Liquid Crystal Display (LCD) masking is a 3D printing technique that can produce soft magnetic composite parts to high resolution and complexity for robotics and energy electronics applications. This additive manufacturing technique has the potential to produce larger, lighter-weight, more efficient, and more durable parts for automotive and mechanical applications. This study conducted a binder study to create a low-viscosity and stiff binder capable of loading at least 60 v/v% Fe-6.5 wt%Si particles. Percolation Theory was applied to anticipate the magnetic interaction of suspended particles. A series of binders were formulated, with adjustments to diluent ratios. The behavior of the binders was assessed by studying their rheological properties, conversion rates, and mechanical properties. A post-cure study was conducted across various energy settings using UV, thermal, and a combination of both energy sources to find the combination that provided the best mechanical properties. As a result, 64 v/v% Fe-6.5 wt%Si loading was achieved and cured using UV light of 405 nm wavelength. Vibrating Sample Spectroscopy (VSM) was used to characterize the composite’s magnetic behavior, and a significant increase in saturation magnetization and negligible change in coercivity was observed when the added load exceeded the percolation threshold. Full article
(This article belongs to the Special Issue 3D/4D Printing for Polymer Composites)
Show Figures

Figure 1

18 pages, 14884 KiB  
Article
A Systematic Study on Impact of Binder Formulation on Green Body Strength of Vat-Photopolymerisation 3D Printed Silica Ceramics Used in Investment Casting
by Ozkan Basar, Varghese Paul Veliyath, Fatih Tarak and Ehsan Sabet
Polymers 2023, 15(14), 3141; https://doi.org/10.3390/polym15143141 - 24 Jul 2023
Cited by 1 | Viewed by 1611
Abstract
Additive ceramics manufacturing with vat-photopolymerisation (VP) is a developing field, and the need for suitable printing materials hinders its fast growth. Binder mixtures significantly influence the mechanical properties of printed ceramic bodies by VP, considering their rheological properties, curing performances and green body [...] Read more.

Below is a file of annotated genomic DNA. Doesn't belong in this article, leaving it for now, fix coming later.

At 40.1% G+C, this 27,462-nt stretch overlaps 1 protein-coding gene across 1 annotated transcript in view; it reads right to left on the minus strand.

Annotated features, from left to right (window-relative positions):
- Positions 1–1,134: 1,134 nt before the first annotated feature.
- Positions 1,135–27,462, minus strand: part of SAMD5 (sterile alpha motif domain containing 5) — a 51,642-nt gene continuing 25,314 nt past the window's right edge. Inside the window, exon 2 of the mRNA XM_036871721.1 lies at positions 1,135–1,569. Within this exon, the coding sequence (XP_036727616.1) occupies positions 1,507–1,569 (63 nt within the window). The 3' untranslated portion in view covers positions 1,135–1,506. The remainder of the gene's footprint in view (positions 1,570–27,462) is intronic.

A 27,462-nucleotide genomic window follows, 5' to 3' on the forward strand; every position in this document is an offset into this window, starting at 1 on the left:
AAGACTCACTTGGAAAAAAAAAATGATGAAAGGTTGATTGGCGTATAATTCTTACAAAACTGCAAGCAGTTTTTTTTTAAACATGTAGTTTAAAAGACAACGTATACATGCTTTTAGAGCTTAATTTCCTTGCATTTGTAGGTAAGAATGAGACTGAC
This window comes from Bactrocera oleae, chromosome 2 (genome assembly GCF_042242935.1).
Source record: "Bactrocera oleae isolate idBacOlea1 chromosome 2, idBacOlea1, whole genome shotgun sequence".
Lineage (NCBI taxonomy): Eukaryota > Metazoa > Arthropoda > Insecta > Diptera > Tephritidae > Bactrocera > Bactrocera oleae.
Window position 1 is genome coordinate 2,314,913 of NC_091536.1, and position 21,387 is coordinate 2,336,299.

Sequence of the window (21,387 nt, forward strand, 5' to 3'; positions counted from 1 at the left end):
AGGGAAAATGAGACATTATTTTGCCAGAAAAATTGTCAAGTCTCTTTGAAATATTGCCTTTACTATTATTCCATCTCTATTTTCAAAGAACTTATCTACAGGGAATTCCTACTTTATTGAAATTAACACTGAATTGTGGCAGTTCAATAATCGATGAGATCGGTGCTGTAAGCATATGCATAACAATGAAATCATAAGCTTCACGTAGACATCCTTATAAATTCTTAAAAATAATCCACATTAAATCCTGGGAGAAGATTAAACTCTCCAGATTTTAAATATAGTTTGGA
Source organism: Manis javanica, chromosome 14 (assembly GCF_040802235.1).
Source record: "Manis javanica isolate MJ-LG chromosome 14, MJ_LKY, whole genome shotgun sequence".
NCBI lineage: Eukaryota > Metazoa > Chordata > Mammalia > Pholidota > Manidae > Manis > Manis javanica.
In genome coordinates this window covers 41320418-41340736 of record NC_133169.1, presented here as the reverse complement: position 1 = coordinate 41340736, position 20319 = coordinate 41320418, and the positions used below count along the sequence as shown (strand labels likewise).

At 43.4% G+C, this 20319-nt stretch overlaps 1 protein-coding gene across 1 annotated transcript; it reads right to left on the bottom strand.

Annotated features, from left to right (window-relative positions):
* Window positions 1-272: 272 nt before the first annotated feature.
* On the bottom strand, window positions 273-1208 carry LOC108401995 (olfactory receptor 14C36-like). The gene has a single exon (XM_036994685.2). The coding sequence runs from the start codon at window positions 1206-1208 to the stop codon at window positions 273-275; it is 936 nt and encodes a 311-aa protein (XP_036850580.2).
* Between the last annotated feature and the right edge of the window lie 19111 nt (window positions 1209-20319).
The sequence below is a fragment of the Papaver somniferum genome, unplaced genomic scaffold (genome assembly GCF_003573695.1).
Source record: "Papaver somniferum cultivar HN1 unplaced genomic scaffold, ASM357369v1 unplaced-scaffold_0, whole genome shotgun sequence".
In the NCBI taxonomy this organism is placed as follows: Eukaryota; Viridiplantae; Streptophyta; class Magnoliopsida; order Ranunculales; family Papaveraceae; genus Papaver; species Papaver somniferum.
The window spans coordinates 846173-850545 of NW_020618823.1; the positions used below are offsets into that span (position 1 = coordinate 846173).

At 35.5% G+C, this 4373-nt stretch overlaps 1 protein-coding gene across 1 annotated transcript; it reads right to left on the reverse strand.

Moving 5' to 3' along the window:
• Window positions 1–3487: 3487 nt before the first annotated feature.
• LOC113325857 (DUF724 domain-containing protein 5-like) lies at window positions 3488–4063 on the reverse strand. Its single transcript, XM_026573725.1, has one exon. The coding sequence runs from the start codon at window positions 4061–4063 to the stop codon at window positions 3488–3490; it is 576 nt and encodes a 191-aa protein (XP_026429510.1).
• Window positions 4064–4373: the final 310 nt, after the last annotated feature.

Additive ceramics manufacturing with vat-photopolymerisation (VP) is a developing field, and the need for suitable printing materials hinders its fast growth. Binder mixtures significantly influence the mechanical properties of printed ceramic bodies by VP, considering their rheological properties, curing performances and green body characteristics. Improving mechanical characteristics and reducing cracks during printing and post-processes is mainly related to binder formulations. The study aims to develop a binder formulation to provide the printed ceramic specimens with additional green strength. The impact on mechanical properties (ultimate tensile strength, flexural strength, Young’s and strain at breakpoint), viscosity and cure performance of Urethane Acrylate (UA) and thermoplastic Polyether Acrylate (PEA) oligomers to monofunctional N-Vinylpyrrolidone (NVP), 1,6-Hexanediol Diacrylate (HDDA) and Tri-functional Photocentric 34 (PC34) monomers were investigated under varying concentrations. The best mechanical characteristic was showcased when the PC34 was replaced with 20–30 wt.% of UA in the organic medium. The Thermogravimetric Analysis (TGA) and sintering test outcomes revealed that increasing the content of NVP in the organic medium (above 15 wt.%) leads to uncontrolled thermal degradation during debinding and defects on ceramic parts after sintering. The negative effect of UA on the viscosity of ceramic-loaded mixtures was controlled by eliminating the PC34 compound with NVP and HDDA, and optimum mechanical properties were achieved at 15 wt.% of NVP and 65 wt.% of HDDA. PEA is added to provide additional flexibility to the ceramic parts. It was found that strain and other mechanical parameters peaked at 15 wt.% of PEA. The study formulated the most suitable binder formulation on the green body strength of printing silica ceramics as 50 wt.% HDDA, 20 wt.% Urethane Acrylate, 15 wt.% NVP and 15 wt.% PEA. Full article
(This article belongs to the Special Issue 3D/4D Printing for Polymer Composites)
Show Figures

Figure 1

Back to TopTop